Monday, June 20, 2011

Unemployment Climbs to 17.5% for Black Men

Repost from North Star News:

Unemployment Gets Worse for Black Men
The unemployment rate during May climbed to 17.5 percent for black men 20 years old and older on a seasonally adjusted basis, up from 17.0 percent in April, the U.S. Bureau of Labor Statistics reported June 3.

There were 1.411 million black men out of work and seeking jobs in May compared with 1.382 million who were out work and looking for a job, according to the bureau.

The seasonally adjusted unemployment rate, however, among African-American women held steady. The jobless rate among black women in May was 13.4 percent,  nearly the same as it was in April. Some 1.210 million black women were out of work in May compared with 1.217 million who were jobless in April.

The overall unemployment rate in the black community continued to rise on a seasonally adjusted basis.

In May, the seasonally adjusted unemployment rate for black men and black women 20 years old and older was 16.2 percent compared with 16.1 percent in April. Bureau officials reported that 2.882 million African Americans were out of work in May compared with 2.882 million black men and women who were out of work in April.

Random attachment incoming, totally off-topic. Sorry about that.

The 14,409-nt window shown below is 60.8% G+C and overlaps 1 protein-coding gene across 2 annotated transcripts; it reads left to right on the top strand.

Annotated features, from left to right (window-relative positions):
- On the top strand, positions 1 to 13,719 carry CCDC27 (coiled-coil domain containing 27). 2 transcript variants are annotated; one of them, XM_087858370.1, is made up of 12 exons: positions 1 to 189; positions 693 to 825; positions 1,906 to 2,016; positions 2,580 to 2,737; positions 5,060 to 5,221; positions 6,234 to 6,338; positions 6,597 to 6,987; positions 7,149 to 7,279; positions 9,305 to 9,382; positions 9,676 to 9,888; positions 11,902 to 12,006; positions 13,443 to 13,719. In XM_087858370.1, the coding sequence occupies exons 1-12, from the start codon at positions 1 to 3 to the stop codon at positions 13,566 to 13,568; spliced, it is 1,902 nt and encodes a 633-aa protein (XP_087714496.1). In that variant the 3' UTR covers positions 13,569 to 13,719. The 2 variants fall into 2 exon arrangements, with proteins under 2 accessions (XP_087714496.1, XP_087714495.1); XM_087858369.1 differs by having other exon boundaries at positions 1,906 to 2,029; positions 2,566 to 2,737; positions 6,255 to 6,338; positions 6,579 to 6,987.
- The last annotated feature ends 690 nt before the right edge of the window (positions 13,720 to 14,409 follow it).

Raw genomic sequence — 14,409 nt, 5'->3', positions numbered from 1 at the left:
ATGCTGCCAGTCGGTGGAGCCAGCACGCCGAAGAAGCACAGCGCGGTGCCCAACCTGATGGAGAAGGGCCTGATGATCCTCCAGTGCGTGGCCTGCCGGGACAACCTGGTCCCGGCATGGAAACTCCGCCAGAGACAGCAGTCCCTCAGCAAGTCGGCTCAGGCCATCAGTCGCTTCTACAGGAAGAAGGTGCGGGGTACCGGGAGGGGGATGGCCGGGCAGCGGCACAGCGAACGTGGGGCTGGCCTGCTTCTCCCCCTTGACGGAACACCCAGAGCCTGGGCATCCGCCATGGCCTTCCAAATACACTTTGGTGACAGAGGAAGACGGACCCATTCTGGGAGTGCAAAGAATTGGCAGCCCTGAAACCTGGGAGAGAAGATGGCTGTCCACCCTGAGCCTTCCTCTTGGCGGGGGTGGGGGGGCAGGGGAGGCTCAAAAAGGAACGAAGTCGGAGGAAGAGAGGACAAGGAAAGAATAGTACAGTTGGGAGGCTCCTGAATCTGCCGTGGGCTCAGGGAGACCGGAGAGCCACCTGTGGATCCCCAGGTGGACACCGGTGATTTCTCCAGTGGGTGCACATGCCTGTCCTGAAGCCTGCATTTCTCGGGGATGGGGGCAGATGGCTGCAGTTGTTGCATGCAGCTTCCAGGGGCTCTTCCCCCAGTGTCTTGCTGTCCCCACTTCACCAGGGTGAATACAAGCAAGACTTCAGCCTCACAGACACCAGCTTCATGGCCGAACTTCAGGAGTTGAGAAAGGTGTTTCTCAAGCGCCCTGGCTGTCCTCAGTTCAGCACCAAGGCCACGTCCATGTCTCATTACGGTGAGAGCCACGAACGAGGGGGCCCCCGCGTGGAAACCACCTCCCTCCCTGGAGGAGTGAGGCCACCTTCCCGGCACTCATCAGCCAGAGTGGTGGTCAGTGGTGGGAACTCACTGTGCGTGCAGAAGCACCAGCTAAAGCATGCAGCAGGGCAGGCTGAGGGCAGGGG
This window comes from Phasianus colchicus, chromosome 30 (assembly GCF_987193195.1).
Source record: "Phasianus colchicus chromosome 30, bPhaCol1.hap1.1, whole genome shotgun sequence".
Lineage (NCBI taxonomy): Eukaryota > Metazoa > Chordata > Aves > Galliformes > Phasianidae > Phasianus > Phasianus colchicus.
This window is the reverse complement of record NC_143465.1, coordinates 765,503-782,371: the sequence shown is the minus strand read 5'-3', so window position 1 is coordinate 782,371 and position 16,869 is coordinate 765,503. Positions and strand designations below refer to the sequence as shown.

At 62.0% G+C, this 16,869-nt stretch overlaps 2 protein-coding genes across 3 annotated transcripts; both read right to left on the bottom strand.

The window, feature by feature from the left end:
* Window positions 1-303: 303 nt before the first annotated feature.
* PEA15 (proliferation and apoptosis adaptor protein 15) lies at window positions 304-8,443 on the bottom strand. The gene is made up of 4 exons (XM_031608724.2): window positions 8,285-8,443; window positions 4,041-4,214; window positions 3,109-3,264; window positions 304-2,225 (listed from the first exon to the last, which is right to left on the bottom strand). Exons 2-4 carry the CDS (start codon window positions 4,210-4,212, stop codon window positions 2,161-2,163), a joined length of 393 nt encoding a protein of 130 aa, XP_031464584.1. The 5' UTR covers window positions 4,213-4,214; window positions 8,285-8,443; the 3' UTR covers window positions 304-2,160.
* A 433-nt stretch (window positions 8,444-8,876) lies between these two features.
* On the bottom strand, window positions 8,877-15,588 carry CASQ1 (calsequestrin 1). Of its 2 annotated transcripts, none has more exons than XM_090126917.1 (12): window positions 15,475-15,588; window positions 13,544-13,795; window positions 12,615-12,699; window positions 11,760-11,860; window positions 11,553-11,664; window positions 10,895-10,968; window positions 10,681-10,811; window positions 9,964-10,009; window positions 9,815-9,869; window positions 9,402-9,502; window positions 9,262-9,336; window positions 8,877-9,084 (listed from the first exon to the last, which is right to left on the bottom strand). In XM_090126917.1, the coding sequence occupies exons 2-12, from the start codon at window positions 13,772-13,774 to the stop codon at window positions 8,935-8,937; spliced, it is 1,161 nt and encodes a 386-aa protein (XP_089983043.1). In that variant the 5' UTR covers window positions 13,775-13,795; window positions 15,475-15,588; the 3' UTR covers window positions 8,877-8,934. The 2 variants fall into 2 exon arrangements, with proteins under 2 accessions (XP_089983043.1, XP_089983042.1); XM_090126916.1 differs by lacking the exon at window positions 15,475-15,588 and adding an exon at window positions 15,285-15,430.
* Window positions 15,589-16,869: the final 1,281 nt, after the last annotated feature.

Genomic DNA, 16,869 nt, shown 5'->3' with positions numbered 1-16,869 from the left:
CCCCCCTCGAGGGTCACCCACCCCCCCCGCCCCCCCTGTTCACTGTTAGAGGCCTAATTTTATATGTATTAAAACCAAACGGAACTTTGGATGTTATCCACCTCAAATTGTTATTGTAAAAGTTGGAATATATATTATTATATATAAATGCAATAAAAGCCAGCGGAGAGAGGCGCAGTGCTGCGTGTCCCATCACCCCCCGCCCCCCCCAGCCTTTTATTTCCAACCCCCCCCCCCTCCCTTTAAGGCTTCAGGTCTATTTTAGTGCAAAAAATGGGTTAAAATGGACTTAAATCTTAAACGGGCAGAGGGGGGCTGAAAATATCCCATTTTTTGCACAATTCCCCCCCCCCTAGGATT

The seasonally adjusted jobless rate among African Americans is much higher than other racial and ethnic groups. May's unemployment among whites was 8 percent, the same as it was in April. Among Hispanics, May's unemployment rate rose slightly to 11.9 percent, up from 11.8 percent in April. The jobless rate for Asians was 7 percent, but that was not on a seasonally adjusted basis.

Last month, nonfarm payroll employment added 54,000 jobs and the overall unemployment rate was essentially unchanged from the previous month at 9.1 percent. 

3 ish talking intellectuals holla at a sista:

Mildred said...

An economic tsunami that keeps pounding us along with the wipe out of home values. Too many factors. The decline in government employment where there were fair, published standards. The collapse of the auto industry that produced union employment and entrepreneurial opportunities. The rise of b.s. standards: credit checks, being a good "fit," and sanctioned discrimination, cf. WalMart, against the unemployed.

We'll need all hands to get through this and come out the other side thriving: the politicos, old heads, spiritual people, entrepreneurs, civil rights.

Eco.Soul.Intellectual said...

i agree milded 100%

Reggie said...

It's good to be a black man working.